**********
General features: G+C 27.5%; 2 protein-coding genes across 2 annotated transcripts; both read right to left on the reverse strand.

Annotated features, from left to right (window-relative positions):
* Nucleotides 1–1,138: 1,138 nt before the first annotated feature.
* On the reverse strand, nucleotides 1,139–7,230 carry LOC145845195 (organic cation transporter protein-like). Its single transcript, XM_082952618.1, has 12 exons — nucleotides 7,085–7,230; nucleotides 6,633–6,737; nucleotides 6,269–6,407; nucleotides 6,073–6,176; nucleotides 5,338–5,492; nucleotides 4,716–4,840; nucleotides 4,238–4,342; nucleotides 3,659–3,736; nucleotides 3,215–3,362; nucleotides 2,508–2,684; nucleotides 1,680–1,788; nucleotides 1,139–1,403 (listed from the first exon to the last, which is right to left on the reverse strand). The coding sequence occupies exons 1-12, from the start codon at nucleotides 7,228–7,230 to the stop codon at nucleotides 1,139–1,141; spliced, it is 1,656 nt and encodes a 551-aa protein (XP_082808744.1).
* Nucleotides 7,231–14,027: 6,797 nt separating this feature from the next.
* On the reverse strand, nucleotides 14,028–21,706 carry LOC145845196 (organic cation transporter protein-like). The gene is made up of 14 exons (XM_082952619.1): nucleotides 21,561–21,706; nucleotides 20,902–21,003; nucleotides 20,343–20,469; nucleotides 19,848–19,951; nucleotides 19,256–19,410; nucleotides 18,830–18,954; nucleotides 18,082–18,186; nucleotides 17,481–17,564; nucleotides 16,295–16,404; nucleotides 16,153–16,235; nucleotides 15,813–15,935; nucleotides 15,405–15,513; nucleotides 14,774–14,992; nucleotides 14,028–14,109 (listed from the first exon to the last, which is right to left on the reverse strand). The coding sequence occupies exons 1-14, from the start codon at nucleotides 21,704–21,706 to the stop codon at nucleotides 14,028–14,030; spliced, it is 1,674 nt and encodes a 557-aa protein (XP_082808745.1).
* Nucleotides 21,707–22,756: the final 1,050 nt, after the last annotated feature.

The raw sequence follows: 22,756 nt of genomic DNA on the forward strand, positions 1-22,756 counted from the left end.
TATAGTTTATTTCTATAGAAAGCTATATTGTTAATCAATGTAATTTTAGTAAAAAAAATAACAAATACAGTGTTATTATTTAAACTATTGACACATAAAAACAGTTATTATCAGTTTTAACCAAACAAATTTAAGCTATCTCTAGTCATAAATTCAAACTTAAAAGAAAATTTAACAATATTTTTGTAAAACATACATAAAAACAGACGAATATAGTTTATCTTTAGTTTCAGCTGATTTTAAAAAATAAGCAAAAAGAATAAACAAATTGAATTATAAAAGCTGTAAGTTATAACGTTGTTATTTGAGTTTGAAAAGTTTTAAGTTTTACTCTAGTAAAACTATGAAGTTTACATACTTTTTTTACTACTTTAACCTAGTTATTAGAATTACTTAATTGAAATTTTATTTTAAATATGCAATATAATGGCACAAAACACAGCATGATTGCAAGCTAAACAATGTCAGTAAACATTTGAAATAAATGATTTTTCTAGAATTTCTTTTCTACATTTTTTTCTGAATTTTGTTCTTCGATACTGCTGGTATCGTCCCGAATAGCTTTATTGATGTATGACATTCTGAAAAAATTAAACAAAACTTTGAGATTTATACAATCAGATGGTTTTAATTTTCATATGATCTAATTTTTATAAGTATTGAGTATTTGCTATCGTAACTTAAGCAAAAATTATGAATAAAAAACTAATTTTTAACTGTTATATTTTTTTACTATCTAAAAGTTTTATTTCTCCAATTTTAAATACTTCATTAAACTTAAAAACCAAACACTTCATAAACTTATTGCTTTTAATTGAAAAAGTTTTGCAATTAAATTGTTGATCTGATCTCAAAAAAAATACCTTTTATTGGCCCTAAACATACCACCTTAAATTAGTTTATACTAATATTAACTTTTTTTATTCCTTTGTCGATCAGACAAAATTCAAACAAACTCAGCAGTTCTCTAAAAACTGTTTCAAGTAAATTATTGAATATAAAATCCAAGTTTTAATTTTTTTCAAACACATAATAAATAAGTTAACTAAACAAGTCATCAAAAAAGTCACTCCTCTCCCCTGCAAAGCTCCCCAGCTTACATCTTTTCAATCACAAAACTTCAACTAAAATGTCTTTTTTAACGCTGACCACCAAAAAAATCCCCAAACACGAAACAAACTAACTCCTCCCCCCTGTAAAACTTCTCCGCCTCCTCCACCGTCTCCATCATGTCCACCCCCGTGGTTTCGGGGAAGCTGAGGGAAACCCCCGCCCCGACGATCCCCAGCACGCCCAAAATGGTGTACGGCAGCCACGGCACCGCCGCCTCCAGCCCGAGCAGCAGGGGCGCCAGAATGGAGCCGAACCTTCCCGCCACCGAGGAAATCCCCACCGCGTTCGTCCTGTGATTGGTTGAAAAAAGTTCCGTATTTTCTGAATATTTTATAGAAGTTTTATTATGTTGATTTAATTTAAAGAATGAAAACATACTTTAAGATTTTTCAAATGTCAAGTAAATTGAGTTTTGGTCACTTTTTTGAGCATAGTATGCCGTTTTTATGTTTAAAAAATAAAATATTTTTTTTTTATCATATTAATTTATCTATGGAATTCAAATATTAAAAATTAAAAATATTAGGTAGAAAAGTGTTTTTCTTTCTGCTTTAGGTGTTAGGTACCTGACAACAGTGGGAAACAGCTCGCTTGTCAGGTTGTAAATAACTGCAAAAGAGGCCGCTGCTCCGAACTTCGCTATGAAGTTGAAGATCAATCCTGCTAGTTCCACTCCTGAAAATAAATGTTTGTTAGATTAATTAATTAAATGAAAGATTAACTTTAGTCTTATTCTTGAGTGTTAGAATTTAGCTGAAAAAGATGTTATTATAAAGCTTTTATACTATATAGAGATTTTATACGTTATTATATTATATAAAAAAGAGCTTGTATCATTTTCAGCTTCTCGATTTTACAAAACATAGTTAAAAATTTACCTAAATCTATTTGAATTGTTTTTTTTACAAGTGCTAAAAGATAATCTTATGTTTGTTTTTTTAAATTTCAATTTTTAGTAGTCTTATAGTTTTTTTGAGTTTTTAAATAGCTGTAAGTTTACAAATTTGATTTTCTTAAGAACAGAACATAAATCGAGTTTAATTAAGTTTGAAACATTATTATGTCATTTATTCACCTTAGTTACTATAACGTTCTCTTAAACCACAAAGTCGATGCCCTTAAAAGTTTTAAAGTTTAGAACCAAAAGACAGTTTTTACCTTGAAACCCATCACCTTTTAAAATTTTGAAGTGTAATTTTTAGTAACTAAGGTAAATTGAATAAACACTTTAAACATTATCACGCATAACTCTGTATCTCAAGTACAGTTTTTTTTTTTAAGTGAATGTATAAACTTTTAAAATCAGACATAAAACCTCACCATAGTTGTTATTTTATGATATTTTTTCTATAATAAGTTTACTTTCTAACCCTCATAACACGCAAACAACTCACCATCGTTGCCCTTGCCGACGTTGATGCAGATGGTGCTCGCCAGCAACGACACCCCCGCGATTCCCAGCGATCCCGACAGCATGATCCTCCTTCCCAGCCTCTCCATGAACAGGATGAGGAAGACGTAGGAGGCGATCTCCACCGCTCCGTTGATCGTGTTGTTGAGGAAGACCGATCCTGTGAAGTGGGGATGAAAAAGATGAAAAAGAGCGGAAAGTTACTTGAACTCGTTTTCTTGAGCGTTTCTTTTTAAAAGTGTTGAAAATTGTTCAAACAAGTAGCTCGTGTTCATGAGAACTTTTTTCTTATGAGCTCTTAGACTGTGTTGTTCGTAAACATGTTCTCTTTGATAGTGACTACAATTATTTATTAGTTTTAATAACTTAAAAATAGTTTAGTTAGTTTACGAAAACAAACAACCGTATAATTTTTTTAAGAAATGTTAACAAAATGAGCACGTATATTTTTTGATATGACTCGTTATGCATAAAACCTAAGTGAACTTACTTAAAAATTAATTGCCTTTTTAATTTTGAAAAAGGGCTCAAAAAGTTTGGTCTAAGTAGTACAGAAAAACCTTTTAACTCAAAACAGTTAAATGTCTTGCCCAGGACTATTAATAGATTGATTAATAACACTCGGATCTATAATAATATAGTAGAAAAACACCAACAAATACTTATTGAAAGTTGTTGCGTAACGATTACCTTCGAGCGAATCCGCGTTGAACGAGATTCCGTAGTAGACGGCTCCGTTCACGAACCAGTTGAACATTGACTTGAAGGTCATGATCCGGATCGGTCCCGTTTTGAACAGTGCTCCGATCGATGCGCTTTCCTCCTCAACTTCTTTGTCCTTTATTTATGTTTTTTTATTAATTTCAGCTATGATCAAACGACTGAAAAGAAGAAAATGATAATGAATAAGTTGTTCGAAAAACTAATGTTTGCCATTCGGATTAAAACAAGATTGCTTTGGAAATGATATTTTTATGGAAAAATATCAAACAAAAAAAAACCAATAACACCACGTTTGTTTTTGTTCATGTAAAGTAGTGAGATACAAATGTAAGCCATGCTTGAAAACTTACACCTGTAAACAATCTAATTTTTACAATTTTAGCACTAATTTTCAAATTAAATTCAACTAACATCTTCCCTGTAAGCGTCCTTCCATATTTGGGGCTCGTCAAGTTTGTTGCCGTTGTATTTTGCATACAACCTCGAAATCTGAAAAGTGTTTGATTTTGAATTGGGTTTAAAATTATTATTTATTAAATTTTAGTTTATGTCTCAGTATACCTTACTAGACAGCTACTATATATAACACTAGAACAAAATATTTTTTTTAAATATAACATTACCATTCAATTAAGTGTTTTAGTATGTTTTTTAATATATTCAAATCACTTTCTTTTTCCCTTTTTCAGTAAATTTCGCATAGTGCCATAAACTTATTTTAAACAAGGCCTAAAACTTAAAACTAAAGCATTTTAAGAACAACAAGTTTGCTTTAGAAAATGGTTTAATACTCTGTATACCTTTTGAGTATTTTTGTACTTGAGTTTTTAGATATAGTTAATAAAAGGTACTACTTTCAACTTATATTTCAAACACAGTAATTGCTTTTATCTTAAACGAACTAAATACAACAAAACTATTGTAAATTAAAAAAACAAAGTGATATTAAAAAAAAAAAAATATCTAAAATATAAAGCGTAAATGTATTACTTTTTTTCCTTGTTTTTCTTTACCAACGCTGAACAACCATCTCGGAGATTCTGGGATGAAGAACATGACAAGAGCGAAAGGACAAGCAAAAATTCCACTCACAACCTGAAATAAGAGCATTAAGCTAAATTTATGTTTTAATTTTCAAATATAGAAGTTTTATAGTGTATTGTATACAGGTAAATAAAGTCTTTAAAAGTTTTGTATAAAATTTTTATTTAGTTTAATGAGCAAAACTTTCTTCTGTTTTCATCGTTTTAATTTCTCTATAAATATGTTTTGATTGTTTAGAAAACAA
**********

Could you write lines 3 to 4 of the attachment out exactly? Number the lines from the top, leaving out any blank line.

* Nucleotides 1–1,138: 1,138 nt before the first annotated feature.
* On the reverse strand, nucleotides 1,139–7,230 carry LOC145845195 (organic cation transporter protein-like). Its single transcript, XM_082952618.1, has 12 exons — nucleotides 7,085–7,230; nucleotides 6,633–6,737; nucleotides 6,269–6,407; nucleotides 6,073–6,176; nucleotides 5,338–5,492; nucleotides 4,716–4,840; nucleotides 4,238–4,342; nucleotides 3,659–3,736; nucleotides 3,215–3,362; nucleotides 2,508–2,684; nucleotides 1,680–1,788; nucleotides 1,139–1,403 (listed from the first exon to the last, which is right to left on the reverse strand). The coding sequence occupies exons 1-12, from the start codon at nucleotides 7,228–7,230 to the stop codon at nucleotides 1,139–1,141; spliced, it is 1,656 nt and encodes a 551-aa protein (XP_082808744.1).